On Thursday, a revision of economic data for the first quarter showed the economy grew faster than originally expected, even though inflation was higher than originally expected.
The labor market shows corrections due in part to fraud data in Massachusetts. Jobless claims have not risen as much as previously expected.
Taken together, these data points reinforce the view that current economic data do not match the pessimism of some economists warning of a recession.
“The argument that we’re definitely going into a recession is questionable,” Rick Reader, chief fixed income officer at BlackRock, told Yahoo Finance Live. “The question is whether inflation will be low enough to hit the target, which is not clear at this point,” he said.
Rieder’s comments come in the middle of a week that showed that consumer spending power is not deteriorating at a breakneck pace. Best Buy (BBY) predicts increased demand for consumer technology in the second half of the year, believing the worst quarter is behind us. Specialty clothing retailers Urban Outfitters (URBN) and Abercrombie & Fitch (ANF) reported strong sales. And even business-to-business spending doesn’t look off the cliff, as stocks of Nvidia (NVDA) and Palo Alto Networks (PANW) have risen on upside expectations.
Gross domestic product (GDP) growth is expected to grow 2.9% in the second quarter, according to the Atlanta Fed, which said spending conditions will continue to build and further quarterly growth is expected.
In a note Thursday, Citi’s team of economists said, “The combination of strong growth in the first quarter and strong inflation has led the Fed to add more if necessary to cool activity enough to bring inflation back to 2%. “It made us more likely to consider raising rates.”
Federal Reserve Chairman Jerome Powell left the option open at his final press conference on May 3, suggesting what economists later called a “hawkish pause.”
The Fed chair said the next decision will be made on a meeting-by-meeting basis based on the “total amount of data coming in.”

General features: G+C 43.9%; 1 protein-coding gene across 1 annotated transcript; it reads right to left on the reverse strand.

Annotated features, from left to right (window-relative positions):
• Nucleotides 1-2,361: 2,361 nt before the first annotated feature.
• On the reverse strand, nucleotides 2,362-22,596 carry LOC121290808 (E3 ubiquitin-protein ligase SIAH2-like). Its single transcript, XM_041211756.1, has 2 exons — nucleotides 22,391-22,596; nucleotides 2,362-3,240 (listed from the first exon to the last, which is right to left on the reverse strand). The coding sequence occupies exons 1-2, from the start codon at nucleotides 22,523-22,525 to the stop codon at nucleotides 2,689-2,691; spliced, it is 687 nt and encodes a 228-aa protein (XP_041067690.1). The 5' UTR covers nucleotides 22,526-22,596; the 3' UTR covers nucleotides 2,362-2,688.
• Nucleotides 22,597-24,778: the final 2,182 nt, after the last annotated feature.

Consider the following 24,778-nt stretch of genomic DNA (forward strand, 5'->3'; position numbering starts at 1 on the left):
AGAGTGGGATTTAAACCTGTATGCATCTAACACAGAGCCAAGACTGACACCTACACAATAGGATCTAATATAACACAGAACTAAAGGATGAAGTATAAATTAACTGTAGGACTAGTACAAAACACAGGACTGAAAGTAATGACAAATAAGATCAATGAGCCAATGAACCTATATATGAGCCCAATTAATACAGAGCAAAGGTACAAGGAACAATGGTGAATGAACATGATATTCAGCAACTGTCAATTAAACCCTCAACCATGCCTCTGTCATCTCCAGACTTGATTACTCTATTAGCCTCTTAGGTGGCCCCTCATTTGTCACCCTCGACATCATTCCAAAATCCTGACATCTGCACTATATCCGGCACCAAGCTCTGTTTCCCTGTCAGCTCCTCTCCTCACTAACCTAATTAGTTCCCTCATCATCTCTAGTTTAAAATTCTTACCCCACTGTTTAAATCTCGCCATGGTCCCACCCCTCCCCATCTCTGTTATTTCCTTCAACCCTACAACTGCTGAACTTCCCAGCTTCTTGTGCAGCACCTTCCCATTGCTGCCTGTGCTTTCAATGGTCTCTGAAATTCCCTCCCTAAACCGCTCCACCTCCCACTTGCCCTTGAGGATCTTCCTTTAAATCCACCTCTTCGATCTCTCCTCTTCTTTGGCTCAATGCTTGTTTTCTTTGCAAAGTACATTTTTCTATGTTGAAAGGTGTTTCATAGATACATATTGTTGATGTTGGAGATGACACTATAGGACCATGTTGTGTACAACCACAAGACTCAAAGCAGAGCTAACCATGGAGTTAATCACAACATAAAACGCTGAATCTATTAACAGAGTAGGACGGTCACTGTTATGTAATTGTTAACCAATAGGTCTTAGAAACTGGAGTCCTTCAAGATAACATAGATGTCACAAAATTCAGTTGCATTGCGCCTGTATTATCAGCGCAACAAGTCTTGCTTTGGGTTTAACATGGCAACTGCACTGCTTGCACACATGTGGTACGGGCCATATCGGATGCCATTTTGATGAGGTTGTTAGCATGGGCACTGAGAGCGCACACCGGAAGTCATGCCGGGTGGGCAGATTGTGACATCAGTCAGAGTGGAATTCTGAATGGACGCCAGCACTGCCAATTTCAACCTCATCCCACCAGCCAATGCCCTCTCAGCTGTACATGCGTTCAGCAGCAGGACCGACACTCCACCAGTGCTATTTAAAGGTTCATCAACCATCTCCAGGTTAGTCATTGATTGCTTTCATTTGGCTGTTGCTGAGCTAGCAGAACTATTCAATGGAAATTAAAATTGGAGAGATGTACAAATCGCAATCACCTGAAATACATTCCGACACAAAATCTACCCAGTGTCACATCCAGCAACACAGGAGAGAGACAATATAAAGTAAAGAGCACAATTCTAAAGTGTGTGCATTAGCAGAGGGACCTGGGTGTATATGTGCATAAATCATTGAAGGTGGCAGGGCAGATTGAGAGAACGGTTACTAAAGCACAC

But that stance appears to be changing, at least among other Fed officials. On Wednesday, Fed President Christopher Waller discussed the possibility of the Fed “increasing” or “skipping” rate hikes at this meeting, suggesting more rate hikes are possible in the future.
“Unless we have clear evidence that inflation is falling towards our target, I will not support a halt to rate hikes.” [from] Our target is 2%,” Waller said.
Boston Fed President Susan Collins had a different tone on Thursday.
“Inflation is still too high, but there are some encouraging signs of easing,” Collins said in a speech at Rhode Island Community College. “I think monetary policy is at or near the point where it can pause rate hikes.”
Ahead of next week’s employment report, the current “comprehensiveness of the data” has led the market to bet on another interest rate hike in June. As of Thursday afternoon, the market was pricing in a near 50% chance of a rate hike or pause in June, according to the CME Fed monitoring tool.
On the day of the CPI report on May 10, when it was revealed that inflation was cooling at its fastest pace in two years, the market was almost 100% certain that policy would be paused.
But with unemployment at its lowest level since 1969 and a resilient labor market, with consumers spending through inflationary pressures, economists once thought it would be an easy road. have doubts about
The Oxford Economic Economists team said: “While we expect the Fed to keep rates on hold at its June meeting, this month’s FOMC meeting notes that labor market conditions will need to ease further significantly to avoid a permanent rate hike. Something has become clear,” he said. I wrote on Thursday.
Josh is a reporter for Yahoo Finance.
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